Assessing raindrop breakup parameterizations using disdrometer observations



Dolan, Brenda — Colorado State University
Saleeby, Stephen — Colorado State University

Area of research

Cloud Processes

Journal Reference

Saleeby S, B Dolan, J Bukowski, K Van Valkenburg, S van den Heever, and S Rutledge. 2022. "Assessing Raindrop Breakup Parameterizations Using Disdrometer Observations." Journal of the Atmospheric Sciences, 79(11), 10.1175/JAS-D-21-0335.1.


This study compares the size and number concentration of raindrop populations from surface disdrometer observations and numerical models in order to understand their similarities and differences with the goal of improving model representation of rain drop size distributions.


The comparison between observed and modeled raindrop populations has assisted in identifying the raindrop collisional breakup process as a substantial source of uncertainly in numerical models. A method of adjustment to current raindrop breakup parameterizations is proposed and examined.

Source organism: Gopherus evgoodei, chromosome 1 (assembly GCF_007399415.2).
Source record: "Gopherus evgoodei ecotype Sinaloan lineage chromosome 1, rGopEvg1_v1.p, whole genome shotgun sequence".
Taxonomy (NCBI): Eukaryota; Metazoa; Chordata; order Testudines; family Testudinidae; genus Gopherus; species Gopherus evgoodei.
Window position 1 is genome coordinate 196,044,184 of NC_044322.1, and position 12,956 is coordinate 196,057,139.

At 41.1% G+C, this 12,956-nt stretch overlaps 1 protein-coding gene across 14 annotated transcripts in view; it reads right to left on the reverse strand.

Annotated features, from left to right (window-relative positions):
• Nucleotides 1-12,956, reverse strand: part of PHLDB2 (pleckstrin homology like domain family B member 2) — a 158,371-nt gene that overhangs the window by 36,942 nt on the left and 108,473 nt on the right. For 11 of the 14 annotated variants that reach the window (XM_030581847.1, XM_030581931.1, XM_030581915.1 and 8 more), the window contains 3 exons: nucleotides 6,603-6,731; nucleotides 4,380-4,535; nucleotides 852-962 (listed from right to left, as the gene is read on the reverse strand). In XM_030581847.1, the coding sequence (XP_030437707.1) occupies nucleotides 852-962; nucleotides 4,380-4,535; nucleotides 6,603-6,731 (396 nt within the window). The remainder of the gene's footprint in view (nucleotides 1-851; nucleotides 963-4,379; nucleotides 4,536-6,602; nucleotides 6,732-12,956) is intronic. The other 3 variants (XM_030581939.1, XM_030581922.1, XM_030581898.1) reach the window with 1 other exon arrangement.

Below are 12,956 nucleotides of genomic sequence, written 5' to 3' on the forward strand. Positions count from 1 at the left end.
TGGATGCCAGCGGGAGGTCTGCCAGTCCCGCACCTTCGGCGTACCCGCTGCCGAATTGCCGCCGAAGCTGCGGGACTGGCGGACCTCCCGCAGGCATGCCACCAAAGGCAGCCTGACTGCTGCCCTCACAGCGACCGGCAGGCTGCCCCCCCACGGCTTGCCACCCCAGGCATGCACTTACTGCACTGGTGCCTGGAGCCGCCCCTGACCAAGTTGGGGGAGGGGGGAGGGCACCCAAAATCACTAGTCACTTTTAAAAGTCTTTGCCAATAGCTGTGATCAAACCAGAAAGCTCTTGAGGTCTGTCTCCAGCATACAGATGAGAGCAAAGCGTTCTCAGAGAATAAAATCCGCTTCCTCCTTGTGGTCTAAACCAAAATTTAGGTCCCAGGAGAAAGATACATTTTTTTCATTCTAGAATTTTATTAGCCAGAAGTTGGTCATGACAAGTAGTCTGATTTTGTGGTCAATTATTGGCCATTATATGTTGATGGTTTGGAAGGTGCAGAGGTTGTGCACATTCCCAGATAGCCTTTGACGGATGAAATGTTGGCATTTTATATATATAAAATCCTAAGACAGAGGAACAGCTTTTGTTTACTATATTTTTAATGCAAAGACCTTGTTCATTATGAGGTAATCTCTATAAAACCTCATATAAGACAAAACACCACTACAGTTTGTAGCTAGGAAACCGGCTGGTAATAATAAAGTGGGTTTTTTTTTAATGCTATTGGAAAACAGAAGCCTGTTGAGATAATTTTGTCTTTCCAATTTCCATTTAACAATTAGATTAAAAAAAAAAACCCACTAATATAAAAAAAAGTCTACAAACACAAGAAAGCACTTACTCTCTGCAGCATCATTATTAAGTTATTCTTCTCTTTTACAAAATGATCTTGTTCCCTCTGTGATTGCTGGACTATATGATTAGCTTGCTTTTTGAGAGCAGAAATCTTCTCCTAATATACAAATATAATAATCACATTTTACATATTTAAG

An intercomparison of raindrop mean diameter frequency distribution (RDFD) is performed for numerical simulations of precipitating cloud systems using an array of models and microphysics schemes. Simulations are examined with respect to the raindrop size distribution (DSD) volume-number mean diameter (Dm) and intercept parameter (Nw). When compared to a suite of disdrometer observations, the RDFD resulting from each microphysics scheme exhibits varying degrees of mean drop size constraints and peaks in the frequency distribution of Dm. A more detailed investigation of the peaked RDFD suggests that the parameterization of raindrop collisional breakup can impose strong limitations on the evolution of simulated drop growth. While some drop breakup parameterizations are adjusted toward the observations by modifying the threshold diameter for the onset of breakup, this study explores the use of a modified maximum breakup efficiency. This method permits the parameterization to retain its threshold breakup diameter, while limiting the strength of drop breakup and permitting a broader range of drop sizes. As a result, the simulated mean drop sizes are in better agreement with observations.